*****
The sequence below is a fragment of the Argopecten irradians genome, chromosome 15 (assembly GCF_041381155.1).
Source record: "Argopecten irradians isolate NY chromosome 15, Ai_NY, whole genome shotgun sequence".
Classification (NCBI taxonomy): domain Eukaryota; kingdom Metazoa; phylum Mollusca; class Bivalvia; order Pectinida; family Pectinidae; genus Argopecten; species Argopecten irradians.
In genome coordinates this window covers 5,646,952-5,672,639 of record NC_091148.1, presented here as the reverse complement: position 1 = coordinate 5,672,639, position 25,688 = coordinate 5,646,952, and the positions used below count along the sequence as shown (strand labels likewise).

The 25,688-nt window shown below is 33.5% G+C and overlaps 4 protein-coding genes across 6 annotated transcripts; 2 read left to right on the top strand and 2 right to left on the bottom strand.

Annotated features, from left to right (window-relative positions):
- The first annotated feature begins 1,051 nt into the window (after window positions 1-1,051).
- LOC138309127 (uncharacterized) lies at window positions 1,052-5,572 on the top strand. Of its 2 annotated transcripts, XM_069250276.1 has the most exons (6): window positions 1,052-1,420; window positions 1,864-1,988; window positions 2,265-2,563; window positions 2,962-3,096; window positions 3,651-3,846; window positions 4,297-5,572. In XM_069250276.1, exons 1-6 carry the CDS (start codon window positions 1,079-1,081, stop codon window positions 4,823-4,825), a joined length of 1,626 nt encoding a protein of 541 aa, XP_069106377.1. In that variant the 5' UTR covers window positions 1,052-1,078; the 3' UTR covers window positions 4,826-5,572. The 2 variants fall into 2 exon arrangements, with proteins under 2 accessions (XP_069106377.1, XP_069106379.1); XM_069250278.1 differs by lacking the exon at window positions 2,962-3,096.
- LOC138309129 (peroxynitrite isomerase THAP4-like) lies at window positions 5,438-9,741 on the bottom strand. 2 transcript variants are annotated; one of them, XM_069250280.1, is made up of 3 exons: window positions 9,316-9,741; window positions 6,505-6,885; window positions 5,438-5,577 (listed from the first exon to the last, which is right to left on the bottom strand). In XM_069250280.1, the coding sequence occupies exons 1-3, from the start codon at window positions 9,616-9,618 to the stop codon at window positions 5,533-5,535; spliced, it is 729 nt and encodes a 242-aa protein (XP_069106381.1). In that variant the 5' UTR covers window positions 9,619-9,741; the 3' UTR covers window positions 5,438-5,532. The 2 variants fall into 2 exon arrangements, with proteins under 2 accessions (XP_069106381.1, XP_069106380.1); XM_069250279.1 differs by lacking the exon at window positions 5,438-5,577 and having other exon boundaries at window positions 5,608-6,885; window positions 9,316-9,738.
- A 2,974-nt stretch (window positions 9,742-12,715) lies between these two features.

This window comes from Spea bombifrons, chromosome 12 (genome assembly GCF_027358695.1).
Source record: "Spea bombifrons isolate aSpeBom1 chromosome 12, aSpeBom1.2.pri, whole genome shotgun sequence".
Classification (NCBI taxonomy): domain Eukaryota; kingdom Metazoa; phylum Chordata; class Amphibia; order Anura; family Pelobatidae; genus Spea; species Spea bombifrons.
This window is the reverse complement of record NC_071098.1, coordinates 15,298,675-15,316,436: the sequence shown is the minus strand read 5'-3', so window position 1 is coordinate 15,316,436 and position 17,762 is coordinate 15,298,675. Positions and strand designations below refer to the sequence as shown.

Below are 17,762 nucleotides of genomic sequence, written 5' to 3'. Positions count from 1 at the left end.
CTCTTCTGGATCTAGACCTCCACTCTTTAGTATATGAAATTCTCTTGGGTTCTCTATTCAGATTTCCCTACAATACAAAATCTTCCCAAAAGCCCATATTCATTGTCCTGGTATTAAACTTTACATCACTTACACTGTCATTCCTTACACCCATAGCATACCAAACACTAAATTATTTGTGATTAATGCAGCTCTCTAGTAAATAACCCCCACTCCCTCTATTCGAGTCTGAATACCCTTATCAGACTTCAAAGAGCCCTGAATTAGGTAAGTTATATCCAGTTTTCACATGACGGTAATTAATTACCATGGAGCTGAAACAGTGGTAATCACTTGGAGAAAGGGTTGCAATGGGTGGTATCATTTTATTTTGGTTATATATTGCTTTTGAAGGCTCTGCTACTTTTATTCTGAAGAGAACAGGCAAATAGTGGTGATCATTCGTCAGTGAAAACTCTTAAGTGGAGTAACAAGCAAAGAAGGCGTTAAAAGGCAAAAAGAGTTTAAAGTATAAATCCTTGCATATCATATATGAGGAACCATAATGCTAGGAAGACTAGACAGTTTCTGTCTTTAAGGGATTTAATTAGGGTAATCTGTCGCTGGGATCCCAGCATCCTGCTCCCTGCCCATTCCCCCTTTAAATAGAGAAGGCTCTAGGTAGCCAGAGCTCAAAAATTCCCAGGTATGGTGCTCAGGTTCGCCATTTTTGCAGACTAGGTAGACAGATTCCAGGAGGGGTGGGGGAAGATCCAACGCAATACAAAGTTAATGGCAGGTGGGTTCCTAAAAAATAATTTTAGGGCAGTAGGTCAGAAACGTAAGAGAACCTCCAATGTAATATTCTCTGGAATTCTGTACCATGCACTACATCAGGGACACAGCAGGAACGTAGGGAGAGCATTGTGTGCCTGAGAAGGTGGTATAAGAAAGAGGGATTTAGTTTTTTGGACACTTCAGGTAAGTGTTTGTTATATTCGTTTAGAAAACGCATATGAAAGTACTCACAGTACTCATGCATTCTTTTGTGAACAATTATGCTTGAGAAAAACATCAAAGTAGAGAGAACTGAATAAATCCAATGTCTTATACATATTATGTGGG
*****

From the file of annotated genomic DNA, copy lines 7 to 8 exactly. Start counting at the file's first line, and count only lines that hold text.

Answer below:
- The first annotated feature begins 1,051 nt into the window (after window positions 1-1,051).
- LOC138309127 (uncharacterized) lies at window positions 1,052-5,572 on the top strand. Of its 2 annotated transcripts, XM_069250276.1 has the most exons (6): window positions 1,052-1,420; window positions 1,864-1,988; window positions 2,265-2,563; window positions 2,962-3,096; window positions 3,651-3,846; window positions 4,297-5,572. In XM_069250276.1, exons 1-6 carry the CDS (start codon window positions 1,079-1,081, stop codon window positions 4,823-4,825), a joined length of 1,626 nt encoding a protein of 541 aa, XP_069106377.1. In that variant the 5' UTR covers window positions 1,052-1,078; the 3' UTR covers window positions 4,826-5,572. The 2 variants fall into 2 exon arrangements, with proteins under 2 accessions (XP_069106377.1, XP_069106379.1); XM_069250278.1 differs by lacking the exon at window positions 2,962-3,096.